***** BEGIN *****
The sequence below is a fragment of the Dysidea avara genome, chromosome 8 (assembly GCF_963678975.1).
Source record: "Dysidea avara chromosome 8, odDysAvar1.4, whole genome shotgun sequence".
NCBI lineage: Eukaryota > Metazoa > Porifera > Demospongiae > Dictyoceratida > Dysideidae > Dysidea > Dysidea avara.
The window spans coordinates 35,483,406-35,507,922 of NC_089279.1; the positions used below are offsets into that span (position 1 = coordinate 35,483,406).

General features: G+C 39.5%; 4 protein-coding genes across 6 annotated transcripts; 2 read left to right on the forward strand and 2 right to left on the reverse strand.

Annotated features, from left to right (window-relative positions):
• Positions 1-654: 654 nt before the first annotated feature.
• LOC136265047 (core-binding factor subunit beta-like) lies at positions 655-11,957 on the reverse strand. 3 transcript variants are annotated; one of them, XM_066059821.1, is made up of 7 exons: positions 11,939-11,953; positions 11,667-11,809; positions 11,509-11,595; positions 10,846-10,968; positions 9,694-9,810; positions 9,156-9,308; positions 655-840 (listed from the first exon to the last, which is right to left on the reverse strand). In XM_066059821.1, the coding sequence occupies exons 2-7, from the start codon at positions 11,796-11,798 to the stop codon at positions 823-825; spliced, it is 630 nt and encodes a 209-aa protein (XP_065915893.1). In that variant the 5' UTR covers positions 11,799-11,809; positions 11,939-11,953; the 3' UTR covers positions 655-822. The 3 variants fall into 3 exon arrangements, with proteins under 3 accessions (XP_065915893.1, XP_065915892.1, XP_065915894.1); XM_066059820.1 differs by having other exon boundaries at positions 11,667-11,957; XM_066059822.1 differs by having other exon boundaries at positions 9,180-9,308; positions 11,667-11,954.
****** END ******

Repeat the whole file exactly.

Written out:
The sequence below is a fragment of the Dysidea avara genome, chromosome 8 (assembly GCF_963678975.1).
Source record: "Dysidea avara chromosome 8, odDysAvar1.4, whole genome shotgun sequence".
NCBI lineage: Eukaryota > Metazoa > Porifera > Demospongiae > Dictyoceratida > Dysideidae > Dysidea > Dysidea avara.
The window spans coordinates 35,483,406-35,507,922 of NC_089279.1; the positions used below are offsets into that span (position 1 = coordinate 35,483,406).

General features: G+C 39.5%; 4 protein-coding genes across 6 annotated transcripts; 2 read left to right on the forward strand and 2 right to left on the reverse strand.

Annotated features, from left to right (window-relative positions):
• Positions 1-654: 654 nt before the first annotated feature.
• LOC136265047 (core-binding factor subunit beta-like) lies at positions 655-11,957 on the reverse strand. 3 transcript variants are annotated; one of them, XM_066059821.1, is made up of 7 exons: positions 11,939-11,953; positions 11,667-11,809; positions 11,509-11,595; positions 10,846-10,968; positions 9,694-9,810; positions 9,156-9,308; positions 655-840 (listed from the first exon to the last, which is right to left on the reverse strand). In XM_066059821.1, the coding sequence occupies exons 2-7, from the start codon at positions 11,796-11,798 to the stop codon at positions 823-825; spliced, it is 630 nt and encodes a 209-aa protein (XP_065915893.1). In that variant the 5' UTR covers positions 11,799-11,809; positions 11,939-11,953; the 3' UTR covers positions 655-822. The 3 variants fall into 3 exon arrangements, with proteins under 3 accessions (XP_065915893.1, XP_065915892.1, XP_065915894.1); XM_066059820.1 differs by having other exon boundaries at positions 11,667-11,957; XM_066059822.1 differs by having other exon boundaries at positions 9,180-9,308; positions 11,667-11,954.